A guide through the process of verification of instrument, method and control material performance

Any clinical laboratory knows the drill – you get a new instrument or bring in a new test and you have to prove it works as expected. While documented proof is required by various regulatory1 and accreditation bodies, remember the intent and ultimate goal of this exercise is ensuring the new results are reliable for patient care.

There are many expert resources available to guide you through this process, including those in conventional laboratory medicine textbooks2-6 and many diverse CLSI documents (most of the “EP documents”).7-11

Validation is Not Verification

Let’s start with understanding the difference between verification and validation. While the terms are used interchangeably, they are not the same. Validation is “the process of testing a measurement procedure to assess its performance and determine whether that performance is acceptable” and is typically a manufacturer’s activity.

Verification, in contrast, is simply verifying the manufacturer’s claims for performance specifications. Verification is what is typically performed in a clinical laboratory wanting to implement an FDA-approved instrument or method. It is a much simpler, streamlined process than validation.

One caveat: Laboratory-developed tests (LDTs), by definition, are not FDA-approved. Many LDTs were developed to meet a particular need within a single healthcare organization, or developed in highly specialized laboratories to address rare disorders for which there were no commercially available tests (e.g., genetic testing of “orphan” diseases). The FDA has not historically reviewed or approved LDTs, and has used and continues to use “discretion enforcement” to choose which LDTs to scrutinize. This is an evolving area and if your laboratory performs LDTs, it would behoove you to characterize your LDT through as much of a full validation process as possible. While your laboratory may not be able to perform the extensive validations achievable by large manufacturers, you have the ultimate advantage of demonstrating the positive influence of your LDT on patient care, safety and outcome.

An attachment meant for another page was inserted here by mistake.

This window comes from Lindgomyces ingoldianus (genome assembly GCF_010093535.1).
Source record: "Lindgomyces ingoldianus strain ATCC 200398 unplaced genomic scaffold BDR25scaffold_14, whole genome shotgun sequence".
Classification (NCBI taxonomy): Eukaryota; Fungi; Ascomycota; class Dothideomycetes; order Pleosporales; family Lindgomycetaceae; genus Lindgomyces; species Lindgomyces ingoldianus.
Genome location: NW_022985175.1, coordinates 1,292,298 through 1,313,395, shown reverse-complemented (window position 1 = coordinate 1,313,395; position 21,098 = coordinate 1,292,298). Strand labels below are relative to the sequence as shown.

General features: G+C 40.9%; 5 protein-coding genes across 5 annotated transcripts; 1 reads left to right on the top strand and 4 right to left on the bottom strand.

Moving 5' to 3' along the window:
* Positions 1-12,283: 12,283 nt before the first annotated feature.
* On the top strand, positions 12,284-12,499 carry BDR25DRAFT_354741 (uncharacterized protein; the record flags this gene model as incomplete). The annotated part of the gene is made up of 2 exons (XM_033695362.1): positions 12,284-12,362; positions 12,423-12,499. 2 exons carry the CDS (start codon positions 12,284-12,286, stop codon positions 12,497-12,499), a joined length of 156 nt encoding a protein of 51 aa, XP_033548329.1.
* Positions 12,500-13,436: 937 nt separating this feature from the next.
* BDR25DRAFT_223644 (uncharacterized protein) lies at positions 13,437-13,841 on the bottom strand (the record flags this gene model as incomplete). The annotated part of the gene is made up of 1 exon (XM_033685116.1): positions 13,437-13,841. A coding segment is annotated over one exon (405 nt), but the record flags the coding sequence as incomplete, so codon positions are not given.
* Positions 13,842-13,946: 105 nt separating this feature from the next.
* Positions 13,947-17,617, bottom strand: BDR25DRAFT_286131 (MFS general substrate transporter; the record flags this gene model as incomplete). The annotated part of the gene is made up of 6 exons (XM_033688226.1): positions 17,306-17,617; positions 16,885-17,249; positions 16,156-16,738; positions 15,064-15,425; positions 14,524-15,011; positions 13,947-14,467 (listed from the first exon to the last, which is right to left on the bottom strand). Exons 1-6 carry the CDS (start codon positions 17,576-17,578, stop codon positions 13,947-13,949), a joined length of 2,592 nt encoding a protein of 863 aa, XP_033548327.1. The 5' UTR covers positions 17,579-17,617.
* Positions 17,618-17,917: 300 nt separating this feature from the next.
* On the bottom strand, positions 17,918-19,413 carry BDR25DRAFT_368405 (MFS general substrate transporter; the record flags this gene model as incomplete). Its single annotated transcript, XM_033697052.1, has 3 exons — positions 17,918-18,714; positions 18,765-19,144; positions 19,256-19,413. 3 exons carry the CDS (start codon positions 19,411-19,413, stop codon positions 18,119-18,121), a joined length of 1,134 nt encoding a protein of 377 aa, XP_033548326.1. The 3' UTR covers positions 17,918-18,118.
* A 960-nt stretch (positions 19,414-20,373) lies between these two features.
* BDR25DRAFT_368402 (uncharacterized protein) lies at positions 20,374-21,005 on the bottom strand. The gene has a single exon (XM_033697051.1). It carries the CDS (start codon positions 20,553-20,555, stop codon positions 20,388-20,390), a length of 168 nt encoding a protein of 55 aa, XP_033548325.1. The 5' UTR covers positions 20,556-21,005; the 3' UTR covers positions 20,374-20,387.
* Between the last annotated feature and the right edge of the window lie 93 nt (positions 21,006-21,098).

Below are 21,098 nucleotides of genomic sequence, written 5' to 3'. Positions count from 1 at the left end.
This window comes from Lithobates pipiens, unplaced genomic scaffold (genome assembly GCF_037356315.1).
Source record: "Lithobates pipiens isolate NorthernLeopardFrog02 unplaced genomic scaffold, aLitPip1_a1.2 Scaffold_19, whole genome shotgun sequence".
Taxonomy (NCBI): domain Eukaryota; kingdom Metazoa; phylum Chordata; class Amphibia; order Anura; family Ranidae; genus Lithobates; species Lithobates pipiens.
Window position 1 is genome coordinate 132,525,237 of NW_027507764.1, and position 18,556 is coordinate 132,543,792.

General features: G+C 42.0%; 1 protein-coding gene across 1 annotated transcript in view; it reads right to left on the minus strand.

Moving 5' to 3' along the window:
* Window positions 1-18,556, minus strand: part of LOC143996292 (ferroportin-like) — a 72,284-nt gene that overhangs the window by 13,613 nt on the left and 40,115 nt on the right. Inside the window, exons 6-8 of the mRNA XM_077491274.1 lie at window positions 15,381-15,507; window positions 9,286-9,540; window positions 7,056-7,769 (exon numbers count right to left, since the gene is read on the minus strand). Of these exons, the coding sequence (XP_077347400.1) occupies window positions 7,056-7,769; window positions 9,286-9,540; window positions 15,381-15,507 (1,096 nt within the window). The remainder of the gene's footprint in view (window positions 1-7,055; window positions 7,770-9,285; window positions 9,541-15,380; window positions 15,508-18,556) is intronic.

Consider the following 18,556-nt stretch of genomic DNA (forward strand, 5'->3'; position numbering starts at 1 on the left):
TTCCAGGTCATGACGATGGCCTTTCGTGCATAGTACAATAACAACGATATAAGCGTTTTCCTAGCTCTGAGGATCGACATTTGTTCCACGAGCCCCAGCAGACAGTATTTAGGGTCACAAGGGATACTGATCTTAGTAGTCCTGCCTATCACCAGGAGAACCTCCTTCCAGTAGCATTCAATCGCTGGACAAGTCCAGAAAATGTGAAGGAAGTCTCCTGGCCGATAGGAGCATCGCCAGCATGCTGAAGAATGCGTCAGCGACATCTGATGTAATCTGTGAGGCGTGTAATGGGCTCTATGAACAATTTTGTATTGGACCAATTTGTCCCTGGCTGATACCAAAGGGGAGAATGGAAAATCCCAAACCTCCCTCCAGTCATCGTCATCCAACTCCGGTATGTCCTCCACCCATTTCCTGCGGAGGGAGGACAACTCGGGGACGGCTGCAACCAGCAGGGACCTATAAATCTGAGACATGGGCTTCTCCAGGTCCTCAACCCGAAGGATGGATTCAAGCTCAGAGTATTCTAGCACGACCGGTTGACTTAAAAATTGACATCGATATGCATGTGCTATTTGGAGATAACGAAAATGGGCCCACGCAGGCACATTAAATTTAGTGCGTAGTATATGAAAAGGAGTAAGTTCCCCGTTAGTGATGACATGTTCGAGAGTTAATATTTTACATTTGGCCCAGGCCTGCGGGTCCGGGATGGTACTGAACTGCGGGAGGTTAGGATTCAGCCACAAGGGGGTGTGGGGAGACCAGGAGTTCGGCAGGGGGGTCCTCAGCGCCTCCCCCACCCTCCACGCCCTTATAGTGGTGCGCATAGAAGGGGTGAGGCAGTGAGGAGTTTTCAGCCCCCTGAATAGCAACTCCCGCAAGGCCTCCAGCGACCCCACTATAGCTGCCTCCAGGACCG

New Instrument or Method Verification

When considering a new test method or instrument, first find out what is commercially available, then review their relative ­performance as published in peer reviewed literature, paying special attention to performance at medical decision thresholds – either evidence-based and/or those unique to your healthcare organization. It’s a good idea to develop a ranked preference based on individual instrument/method characteristics (e.g., accuracy, precision, LoD, LoQ, AMR, CRR, etc.).

Next, review proficiency testing (PT) summary booklets to determine the “peer group” size of the various methods/instruments you’re considering. Ideally, the favored instrument or method has a peer group of substantial size and hopefully the majority of PT participants. Next, determine who in your local area has your favored instrument or method – you will need to take advantage of their expertise early in your “go live” phase and/or “borrow” reagents in times of unexpected shortage. If there is no user in your local area, you may consider eliminating the instrument/method choice. Lastly, narrow the decision to at least two vendors so you have negotiation leverage.

When it comes to verifying a new instrument or method performance, you must verify the manufacturer’s claims for precision, accuracy, reference range and reportable range before putting an instrument into use. The lab must also notify and educate laboratory users about any change to units of measure or reference ranges that will occur.

Once the instrument’s installed, calibrated, and the testing people are comfortable with the instrument or method, it’s time to verify manufacturer’s claims. Use as many people over as many days as possible to predict maximum instrument/method variability in your laboratory.

To ensure precision, test the same specimen 20 times over 5 – 10 days and determine the mean and variation standard deviation (SD) and the coefficient of variation (CV). You can use quality control (QC) material, calibrators (a different lot than used to calibrate your instrument) or patient specimen(s). Matrix appropriate specimens are desirable. The concentration(s) tested should be the same as reported by the manufacturer in their instructions for use (i.e., normal versus abnormal concentration).

As well, test patient specimens over 5 – 10 days in parallel with the current method.

For a quantitative test, at least 40 specimens ideally supning the AMR should be tested in parallel. The more you test, the better your statistical confidence around measured values.

For a qualitative test, the number of specimens is not as simple as there are different categories of qualitative tests and expected rigor. Decide how confident you need to be with the result, guided by your clinical knowledge of the impact of a false negative or false positive result on patient management, then decide on the number of specimens to be tested.

For the reference range, test at least 20 specimens from healthy individuals representative of your patient population. The laboratory may obtain specimens from healthy outpatients who are having laboratory work performed for clinical indications not related to the disease states for which the new method/instrument would be used.

To determine the reportable range, test specimens with analyte concentrations supning the entire manufacturer’s reportable range. Specimens can be patient specimens, QC material or calibrators (if a different lot than used to calibrate the instrument).